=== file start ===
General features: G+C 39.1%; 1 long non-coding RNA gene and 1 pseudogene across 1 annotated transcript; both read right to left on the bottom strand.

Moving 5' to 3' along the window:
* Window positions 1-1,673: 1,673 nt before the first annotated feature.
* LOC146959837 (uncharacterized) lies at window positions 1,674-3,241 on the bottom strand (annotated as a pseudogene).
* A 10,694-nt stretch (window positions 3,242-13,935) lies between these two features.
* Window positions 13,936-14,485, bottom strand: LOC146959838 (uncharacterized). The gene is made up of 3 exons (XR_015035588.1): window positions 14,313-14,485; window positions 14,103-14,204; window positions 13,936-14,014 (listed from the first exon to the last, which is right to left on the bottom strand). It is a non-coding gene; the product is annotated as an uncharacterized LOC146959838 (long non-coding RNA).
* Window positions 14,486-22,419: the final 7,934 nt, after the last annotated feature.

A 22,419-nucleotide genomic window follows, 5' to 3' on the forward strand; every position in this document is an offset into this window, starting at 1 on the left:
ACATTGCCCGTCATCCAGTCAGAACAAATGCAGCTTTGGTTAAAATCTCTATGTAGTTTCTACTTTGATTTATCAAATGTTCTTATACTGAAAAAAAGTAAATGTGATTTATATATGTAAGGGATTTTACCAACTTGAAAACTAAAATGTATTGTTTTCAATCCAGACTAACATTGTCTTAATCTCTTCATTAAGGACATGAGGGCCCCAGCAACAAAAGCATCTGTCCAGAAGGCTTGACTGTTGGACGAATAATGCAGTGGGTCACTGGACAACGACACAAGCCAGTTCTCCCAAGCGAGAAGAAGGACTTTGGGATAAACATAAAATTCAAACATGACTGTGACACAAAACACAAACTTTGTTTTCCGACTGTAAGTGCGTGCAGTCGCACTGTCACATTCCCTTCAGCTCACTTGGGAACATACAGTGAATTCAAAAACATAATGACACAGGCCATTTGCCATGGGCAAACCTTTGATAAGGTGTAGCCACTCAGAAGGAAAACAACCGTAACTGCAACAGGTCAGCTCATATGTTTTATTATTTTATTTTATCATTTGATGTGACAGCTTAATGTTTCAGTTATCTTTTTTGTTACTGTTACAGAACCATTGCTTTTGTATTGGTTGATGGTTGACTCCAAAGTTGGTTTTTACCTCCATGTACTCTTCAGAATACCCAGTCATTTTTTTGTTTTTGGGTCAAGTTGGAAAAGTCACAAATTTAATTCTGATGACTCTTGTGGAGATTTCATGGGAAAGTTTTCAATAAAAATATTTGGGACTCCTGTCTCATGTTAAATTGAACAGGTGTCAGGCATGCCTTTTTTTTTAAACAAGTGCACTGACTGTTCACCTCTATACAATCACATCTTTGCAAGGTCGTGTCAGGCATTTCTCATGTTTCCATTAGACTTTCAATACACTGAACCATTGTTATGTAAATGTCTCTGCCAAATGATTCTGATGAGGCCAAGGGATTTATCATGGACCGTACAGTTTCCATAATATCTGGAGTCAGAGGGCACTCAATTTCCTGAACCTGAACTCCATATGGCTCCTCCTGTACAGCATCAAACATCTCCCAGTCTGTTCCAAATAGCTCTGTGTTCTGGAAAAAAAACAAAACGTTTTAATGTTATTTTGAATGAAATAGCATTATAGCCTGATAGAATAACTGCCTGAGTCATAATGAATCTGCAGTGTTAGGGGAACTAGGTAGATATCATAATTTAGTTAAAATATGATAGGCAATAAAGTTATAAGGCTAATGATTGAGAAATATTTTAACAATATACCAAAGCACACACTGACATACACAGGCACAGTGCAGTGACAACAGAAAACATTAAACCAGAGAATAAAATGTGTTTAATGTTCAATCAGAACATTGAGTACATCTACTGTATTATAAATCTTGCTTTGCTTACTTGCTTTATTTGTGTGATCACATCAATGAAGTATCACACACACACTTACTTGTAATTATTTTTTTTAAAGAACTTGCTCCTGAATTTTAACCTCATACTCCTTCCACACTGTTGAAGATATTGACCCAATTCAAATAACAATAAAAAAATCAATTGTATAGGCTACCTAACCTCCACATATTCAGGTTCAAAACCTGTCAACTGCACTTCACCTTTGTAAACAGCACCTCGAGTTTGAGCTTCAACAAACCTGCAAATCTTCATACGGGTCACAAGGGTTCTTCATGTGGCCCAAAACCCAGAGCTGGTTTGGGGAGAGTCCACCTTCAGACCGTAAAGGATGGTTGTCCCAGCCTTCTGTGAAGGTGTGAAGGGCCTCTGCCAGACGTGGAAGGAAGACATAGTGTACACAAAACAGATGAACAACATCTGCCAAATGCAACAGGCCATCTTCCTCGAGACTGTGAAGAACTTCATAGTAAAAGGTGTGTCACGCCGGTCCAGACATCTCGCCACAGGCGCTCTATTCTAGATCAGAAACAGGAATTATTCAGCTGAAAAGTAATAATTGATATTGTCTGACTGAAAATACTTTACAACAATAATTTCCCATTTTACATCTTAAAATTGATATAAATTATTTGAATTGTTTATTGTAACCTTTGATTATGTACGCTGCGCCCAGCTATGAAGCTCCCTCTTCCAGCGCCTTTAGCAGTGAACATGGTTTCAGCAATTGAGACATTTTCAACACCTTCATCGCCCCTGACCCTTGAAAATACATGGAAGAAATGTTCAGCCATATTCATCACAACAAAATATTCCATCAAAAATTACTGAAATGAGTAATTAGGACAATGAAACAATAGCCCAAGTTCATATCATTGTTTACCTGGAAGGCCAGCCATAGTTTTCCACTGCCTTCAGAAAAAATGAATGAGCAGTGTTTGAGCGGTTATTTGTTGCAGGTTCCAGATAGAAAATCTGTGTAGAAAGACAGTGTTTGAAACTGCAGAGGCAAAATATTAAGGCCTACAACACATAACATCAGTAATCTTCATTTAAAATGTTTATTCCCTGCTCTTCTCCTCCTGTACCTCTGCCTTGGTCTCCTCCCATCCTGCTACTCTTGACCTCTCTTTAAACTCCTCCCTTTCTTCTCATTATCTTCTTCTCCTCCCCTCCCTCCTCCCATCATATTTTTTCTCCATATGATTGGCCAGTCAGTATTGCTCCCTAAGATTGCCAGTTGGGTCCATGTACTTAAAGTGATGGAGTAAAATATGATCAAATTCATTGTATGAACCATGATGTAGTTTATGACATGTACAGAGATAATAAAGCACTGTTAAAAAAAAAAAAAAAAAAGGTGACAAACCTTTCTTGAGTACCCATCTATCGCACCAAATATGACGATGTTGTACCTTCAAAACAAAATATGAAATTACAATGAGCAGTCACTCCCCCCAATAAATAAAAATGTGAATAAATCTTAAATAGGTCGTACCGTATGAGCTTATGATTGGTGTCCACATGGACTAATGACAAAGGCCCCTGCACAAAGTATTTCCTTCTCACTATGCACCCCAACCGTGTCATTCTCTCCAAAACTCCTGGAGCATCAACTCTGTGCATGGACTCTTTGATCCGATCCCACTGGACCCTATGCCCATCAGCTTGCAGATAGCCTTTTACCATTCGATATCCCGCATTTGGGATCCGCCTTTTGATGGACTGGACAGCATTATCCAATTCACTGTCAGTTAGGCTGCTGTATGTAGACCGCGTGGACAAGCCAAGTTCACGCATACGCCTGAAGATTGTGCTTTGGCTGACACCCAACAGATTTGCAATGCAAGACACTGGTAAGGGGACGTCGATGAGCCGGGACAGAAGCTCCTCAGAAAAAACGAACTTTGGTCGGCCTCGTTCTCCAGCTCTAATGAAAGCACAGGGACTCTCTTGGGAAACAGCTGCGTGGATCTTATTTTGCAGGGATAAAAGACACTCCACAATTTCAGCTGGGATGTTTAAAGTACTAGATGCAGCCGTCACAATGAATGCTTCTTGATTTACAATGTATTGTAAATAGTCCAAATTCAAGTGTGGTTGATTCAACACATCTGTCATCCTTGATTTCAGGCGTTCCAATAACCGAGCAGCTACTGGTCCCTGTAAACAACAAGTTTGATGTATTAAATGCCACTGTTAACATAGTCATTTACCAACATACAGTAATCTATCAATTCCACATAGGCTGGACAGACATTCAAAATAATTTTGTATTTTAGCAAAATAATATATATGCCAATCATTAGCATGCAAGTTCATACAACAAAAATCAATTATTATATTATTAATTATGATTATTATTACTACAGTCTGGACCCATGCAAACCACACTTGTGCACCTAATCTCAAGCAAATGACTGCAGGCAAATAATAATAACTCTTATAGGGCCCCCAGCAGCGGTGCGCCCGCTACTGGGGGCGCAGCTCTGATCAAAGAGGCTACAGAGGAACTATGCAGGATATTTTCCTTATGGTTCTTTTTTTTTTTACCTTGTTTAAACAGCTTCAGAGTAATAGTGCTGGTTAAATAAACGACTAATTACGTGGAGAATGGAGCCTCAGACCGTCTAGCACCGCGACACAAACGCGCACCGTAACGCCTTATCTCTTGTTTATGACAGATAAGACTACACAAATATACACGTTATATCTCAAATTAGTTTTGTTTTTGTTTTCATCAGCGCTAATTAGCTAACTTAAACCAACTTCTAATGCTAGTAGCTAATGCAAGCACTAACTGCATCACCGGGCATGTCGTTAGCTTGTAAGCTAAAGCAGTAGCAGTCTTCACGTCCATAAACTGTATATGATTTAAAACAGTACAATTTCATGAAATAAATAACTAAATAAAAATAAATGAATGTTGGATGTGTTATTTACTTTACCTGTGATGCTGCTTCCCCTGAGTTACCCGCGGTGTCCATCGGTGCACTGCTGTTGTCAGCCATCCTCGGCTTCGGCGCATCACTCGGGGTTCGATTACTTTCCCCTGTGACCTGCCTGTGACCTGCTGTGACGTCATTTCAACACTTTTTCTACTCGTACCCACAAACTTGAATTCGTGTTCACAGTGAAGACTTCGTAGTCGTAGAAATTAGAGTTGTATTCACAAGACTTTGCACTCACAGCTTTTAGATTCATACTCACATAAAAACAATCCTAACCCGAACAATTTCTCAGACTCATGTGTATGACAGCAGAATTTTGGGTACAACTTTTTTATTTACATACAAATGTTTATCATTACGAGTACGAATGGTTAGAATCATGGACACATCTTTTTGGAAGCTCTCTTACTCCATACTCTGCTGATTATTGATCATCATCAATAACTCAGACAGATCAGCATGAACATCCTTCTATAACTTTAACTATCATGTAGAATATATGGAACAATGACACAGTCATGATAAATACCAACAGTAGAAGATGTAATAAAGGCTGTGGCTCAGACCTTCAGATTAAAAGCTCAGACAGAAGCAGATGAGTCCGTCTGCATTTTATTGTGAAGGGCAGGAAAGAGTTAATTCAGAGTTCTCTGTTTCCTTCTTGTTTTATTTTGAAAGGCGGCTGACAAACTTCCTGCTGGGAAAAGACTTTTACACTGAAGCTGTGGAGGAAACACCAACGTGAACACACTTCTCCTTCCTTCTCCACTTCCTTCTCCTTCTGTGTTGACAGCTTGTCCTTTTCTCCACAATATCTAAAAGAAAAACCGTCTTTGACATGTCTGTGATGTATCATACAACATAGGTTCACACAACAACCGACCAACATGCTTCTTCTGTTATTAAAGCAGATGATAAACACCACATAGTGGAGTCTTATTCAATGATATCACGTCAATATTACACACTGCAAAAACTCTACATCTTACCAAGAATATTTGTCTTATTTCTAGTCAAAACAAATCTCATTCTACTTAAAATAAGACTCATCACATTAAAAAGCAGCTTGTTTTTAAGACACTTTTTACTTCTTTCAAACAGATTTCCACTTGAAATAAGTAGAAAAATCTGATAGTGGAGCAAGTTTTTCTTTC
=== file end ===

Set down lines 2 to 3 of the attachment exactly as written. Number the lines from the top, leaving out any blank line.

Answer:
Moving 5' to 3' along the window:
* Window positions 1-1,673: 1,673 nt before the first annotated feature.